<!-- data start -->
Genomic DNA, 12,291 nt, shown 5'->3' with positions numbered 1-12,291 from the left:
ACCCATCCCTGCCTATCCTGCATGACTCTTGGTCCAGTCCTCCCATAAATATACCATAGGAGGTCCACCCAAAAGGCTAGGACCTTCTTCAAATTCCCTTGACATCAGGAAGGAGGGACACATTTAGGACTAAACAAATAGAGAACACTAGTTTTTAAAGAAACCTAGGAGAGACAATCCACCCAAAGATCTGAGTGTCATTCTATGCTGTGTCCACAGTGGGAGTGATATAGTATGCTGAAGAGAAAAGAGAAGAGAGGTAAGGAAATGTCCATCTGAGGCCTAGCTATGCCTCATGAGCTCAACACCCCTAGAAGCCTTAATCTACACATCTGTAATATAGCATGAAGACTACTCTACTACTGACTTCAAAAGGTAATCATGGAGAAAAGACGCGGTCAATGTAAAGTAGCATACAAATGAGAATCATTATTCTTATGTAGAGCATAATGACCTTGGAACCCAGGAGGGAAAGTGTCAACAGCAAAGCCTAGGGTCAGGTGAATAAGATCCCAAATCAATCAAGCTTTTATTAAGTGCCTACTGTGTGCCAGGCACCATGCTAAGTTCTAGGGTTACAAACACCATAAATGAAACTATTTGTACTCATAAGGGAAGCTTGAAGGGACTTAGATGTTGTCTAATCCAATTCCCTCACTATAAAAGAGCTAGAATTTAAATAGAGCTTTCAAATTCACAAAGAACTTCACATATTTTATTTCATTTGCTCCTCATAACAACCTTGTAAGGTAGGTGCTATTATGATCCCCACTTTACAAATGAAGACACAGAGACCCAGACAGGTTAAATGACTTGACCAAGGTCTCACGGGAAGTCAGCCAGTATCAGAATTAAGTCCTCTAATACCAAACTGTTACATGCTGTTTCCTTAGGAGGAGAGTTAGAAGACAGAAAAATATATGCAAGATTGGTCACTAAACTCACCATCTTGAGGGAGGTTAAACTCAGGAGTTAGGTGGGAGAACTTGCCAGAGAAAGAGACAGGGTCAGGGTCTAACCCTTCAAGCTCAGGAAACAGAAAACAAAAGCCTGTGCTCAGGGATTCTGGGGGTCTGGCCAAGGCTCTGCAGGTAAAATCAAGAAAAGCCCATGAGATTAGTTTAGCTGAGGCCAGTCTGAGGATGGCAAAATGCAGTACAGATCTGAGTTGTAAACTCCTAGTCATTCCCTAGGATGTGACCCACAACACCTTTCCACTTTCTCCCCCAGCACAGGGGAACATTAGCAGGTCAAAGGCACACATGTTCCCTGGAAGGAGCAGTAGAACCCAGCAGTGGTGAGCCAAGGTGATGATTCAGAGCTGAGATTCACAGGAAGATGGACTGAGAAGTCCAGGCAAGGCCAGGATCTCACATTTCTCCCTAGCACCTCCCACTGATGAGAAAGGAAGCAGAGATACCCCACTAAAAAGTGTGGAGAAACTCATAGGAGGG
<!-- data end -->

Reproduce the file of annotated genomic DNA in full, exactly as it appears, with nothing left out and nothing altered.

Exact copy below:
Genomic DNA, 12,291 nt, shown 5'->3' with positions numbered 1-12,291 from the left:
ACCCATCCCTGCCTATCCTGCATGACTCTTGGTCCAGTCCTCCCATAAATATACCATAGGAGGTCCACCCAAAAGGCTAGGACCTTCTTCAAATTCCCTTGACATCAGGAAGGAGGGACACATTTAGGACTAAACAAATAGAGAACACTAGTTTTTAAAGAAACCTAGGAGAGACAATCCACCCAAAGATCTGAGTGTCATTCTATGCTGTGTCCACAGTGGGAGTGATATAGTATGCTGAAGAGAAAAGAGAAGAGAGGTAAGGAAATGTCCATCTGAGGCCTAGCTATGCCTCATGAGCTCAACACCCCTAGAAGCCTTAATCTACACATCTGTAATATAGCATGAAGACTACTCTACTACTGACTTCAAAAGGTAATCATGGAGAAAAGACGCGGTCAATGTAAAGTAGCATACAAATGAGAATCATTATTCTTATGTAGAGCATAATGACCTTGGAACCCAGGAGGGAAAGTGTCAACAGCAAAGCCTAGGGTCAGGTGAATAAGATCCCAAATCAATCAAGCTTTTATTAAGTGCCTACTGTGTGCCAGGCACCATGCTAAGTTCTAGGGTTACAAACACCATAAATGAAACTATTTGTACTCATAAGGGAAGCTTGAAGGGACTTAGATGTTGTCTAATCCAATTCCCTCACTATAAAAGAGCTAGAATTTAAATAGAGCTTTCAAATTCACAAAGAACTTCACATATTTTATTTCATTTGCTCCTCATAACAACCTTGTAAGGTAGGTGCTATTATGATCCCCACTTTACAAATGAAGACACAGAGACCCAGACAGGTTAAATGACTTGACCAAGGTCTCACGGGAAGTCAGCCAGTATCAGAATTAAGTCCTCTAATACCAAACTGTTACATGCTGTTTCCTTAGGAGGAGAGTTAGAAGACAGAAAAATATATGCAAGATTGGTCACTAAACTCACCATCTTGAGGGAGGTTAAACTCAGGAGTTAGGTGGGAGAACTTGCCAGAGAAAGAGACAGGGTCAGGGTCTAACCCTTCAAGCTCAGGAAACAGAAAACAAAAGCCTGTGCTCAGGGATTCTGGGGGTCTGGCCAAGGCTCTGCAGGTAAAATCAAGAAAAGCCCATGAGATTAGTTTAGCTGAGGCCAGTCTGAGGATGGCAAAATGCAGTACAGATCTGAGTTGTAAACTCCTAGTCATTCCCTAGGATGTGACCCACAACACCTTTCCACTTTCTCCCCCAGCACAGGGGAACATTAGCAGGTCAAAGGCACACATGTTCCCTGGAAGGAGCAGTAGAACCCAGCAGTGGTGAGCCAAGGTGATGATTCAGAGCTGAGATTCACAGGAAGATGGACTGAGAAGTCCAGGCAAGGCCAGGATCTCACATTTCTCCCTAGCACCTCCCACTGATGAGAAAGGAAGCAGAGATACCCCACTAAAAAGTGTGGAGAAACTCATAGGAGGG